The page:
Widespread pneumonia sends children to hospitals in southern Vietnam

Hospitals in southern Vietnam have recorded a surge in the number of children being admitted over respiratory diseases, most prominently pneumonia, in recent months.

According to statistics provided by Dong Nai Children’s Hospital in Dong Nai Province, there have been a rocketing number of new pneumonia admissions for the past two months.

In August and September alone, the hospital treated over 5,000 outpatients and nearly 1,700 inpatients of pneumonia, an increase of 1,632 cases compared to the same period last year.

Notably, there has been an increase in both the number of viral pneumonia patients and the severity of their conditions compared to the previous year, according to Doctor Pham Thi Thu Thuy, head of the hospital’s respiratory ward.

The hospital admits on average 30 to 40 pneumonia patients every day, with peak days reaching up to 70 patients, Dr. Thuy said.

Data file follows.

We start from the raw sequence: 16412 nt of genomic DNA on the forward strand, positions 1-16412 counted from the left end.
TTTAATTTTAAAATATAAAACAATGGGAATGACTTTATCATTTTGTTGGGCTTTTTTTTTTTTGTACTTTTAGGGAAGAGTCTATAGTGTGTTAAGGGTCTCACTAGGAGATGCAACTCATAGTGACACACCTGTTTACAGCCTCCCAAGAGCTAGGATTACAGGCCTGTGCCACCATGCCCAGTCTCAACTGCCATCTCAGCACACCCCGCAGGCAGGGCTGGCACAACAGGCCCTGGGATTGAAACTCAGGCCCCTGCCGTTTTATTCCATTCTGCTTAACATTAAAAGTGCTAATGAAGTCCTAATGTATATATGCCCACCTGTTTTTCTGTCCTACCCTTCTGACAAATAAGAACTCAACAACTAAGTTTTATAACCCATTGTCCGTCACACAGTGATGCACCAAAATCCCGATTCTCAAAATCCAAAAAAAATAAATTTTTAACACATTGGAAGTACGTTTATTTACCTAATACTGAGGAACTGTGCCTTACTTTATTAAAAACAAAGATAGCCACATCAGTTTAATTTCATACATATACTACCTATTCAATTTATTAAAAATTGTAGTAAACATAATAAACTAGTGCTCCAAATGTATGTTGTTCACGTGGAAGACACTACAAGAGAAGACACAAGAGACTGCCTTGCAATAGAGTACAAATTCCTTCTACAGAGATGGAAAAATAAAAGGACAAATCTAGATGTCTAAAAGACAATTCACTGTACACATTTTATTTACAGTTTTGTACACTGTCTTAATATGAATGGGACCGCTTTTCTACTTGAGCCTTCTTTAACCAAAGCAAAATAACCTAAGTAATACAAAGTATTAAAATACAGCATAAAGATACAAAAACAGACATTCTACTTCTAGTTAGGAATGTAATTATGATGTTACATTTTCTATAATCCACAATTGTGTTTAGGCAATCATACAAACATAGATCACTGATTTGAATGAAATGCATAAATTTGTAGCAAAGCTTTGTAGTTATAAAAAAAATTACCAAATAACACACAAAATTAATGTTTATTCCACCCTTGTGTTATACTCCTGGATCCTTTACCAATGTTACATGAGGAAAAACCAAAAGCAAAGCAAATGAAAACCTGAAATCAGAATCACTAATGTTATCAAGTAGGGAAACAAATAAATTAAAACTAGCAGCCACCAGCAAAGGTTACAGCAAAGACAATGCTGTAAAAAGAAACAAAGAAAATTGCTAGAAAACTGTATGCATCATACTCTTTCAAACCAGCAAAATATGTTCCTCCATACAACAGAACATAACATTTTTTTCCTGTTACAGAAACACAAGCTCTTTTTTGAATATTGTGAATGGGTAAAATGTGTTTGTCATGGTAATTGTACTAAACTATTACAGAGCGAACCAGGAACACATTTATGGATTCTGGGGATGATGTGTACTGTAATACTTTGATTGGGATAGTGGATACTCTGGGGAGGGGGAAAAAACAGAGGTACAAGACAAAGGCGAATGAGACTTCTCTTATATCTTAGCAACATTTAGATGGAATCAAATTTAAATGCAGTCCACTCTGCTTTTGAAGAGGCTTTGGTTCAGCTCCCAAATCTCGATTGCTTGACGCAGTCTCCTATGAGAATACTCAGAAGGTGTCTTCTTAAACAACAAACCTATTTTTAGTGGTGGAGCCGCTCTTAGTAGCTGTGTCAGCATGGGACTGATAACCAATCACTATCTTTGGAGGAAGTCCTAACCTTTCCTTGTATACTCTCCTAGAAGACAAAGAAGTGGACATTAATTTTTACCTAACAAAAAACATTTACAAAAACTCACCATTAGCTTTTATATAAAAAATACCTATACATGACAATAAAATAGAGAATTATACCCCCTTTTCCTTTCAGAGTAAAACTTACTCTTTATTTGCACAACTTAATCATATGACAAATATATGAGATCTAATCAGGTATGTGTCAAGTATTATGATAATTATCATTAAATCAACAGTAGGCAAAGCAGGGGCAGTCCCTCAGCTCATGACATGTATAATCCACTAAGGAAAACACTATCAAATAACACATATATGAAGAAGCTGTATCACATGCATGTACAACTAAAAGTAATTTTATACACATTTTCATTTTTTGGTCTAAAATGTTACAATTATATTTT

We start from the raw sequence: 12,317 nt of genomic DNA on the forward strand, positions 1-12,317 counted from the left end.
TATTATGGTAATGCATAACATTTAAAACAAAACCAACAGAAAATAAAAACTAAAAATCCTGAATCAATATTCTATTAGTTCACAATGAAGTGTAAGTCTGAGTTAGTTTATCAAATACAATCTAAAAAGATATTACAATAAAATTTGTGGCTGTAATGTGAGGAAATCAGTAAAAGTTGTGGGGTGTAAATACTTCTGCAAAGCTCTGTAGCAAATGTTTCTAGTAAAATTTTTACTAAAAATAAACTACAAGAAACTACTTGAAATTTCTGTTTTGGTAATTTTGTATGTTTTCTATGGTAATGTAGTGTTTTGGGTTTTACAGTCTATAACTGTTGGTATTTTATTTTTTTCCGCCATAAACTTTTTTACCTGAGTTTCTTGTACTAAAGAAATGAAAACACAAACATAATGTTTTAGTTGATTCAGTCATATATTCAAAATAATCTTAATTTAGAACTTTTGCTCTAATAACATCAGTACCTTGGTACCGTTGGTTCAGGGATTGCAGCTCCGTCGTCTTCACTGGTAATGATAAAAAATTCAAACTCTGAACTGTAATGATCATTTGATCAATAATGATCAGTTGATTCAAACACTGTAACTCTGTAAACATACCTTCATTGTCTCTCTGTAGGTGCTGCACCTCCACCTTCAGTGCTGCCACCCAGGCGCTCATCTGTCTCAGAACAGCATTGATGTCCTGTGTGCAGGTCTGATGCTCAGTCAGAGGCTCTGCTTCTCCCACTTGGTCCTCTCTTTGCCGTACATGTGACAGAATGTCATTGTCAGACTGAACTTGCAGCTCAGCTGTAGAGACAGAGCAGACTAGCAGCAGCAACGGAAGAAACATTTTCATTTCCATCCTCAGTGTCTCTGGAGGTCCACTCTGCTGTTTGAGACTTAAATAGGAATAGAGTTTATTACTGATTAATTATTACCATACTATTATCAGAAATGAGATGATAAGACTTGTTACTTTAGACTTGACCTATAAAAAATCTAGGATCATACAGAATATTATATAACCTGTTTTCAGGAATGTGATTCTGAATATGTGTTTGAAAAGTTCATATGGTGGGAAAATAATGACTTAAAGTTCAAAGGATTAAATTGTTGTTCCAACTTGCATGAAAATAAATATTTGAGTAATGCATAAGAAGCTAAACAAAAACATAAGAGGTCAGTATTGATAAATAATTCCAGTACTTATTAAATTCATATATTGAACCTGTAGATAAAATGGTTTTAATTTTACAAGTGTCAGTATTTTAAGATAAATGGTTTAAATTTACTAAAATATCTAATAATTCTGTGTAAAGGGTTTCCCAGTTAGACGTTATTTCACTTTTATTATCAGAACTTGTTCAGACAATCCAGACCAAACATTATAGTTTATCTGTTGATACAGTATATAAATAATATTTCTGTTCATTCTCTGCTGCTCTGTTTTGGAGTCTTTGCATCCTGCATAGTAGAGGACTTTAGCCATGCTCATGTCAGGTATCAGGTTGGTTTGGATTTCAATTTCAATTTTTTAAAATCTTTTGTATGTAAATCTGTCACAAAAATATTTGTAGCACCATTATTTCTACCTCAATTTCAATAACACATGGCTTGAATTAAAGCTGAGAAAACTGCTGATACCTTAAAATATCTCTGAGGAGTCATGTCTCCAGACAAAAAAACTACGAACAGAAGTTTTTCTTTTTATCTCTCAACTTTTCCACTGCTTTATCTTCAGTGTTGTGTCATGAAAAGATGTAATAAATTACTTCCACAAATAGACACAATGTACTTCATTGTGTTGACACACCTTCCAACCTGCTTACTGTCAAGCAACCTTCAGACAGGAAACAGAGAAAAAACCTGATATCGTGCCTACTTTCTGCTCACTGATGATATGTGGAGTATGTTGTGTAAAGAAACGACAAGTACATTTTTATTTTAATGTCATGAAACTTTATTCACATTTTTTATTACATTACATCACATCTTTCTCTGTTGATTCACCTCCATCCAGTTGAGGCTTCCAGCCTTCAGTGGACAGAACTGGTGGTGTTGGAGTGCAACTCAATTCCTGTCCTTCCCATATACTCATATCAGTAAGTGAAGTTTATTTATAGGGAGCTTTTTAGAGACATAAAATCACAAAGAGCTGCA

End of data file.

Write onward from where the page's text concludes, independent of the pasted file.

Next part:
The surge in pneumonia admissions has led to an overload in the respiratory ward of Dong Nai Children’s Hospital, where multiple minor patients can be seen sharing the same bed while others resort to resting on hammocks put up by their parents.

Doctor Nguyen Trong Nghia, head of the hospital’s intensive care and poison control unit, attributed the disease outbreak to a change in weather conditions as well as the mutation of viruses to resist medications.

Meanwhile, doctors at Children’s Hospitals 1 and 2 in Ho Chi Minh City have reported a similar rise in the number of minor patients being admitted over respiratory problems, with an average of around 500 patients being treated every day for the disease at each hospital.

The hospitals have had to transfer some of the patients to another infirmary to reduce the load on their respiratory wards, which had earlier recorded a peak of 13 patients sharing a single bed.

In Can Tho City, from 2,500 to 3,000 respiratory patients have been admitted to Can Tho Children’s Hospital each day since mid-September, an increase of 1,000 cases compared to the previous period, according to its director, Doctor Tran Van De.

The majority of patients are admitted over pneumonia, bronchitis, upper respiratory infection, and nasopharyngeal diseases.

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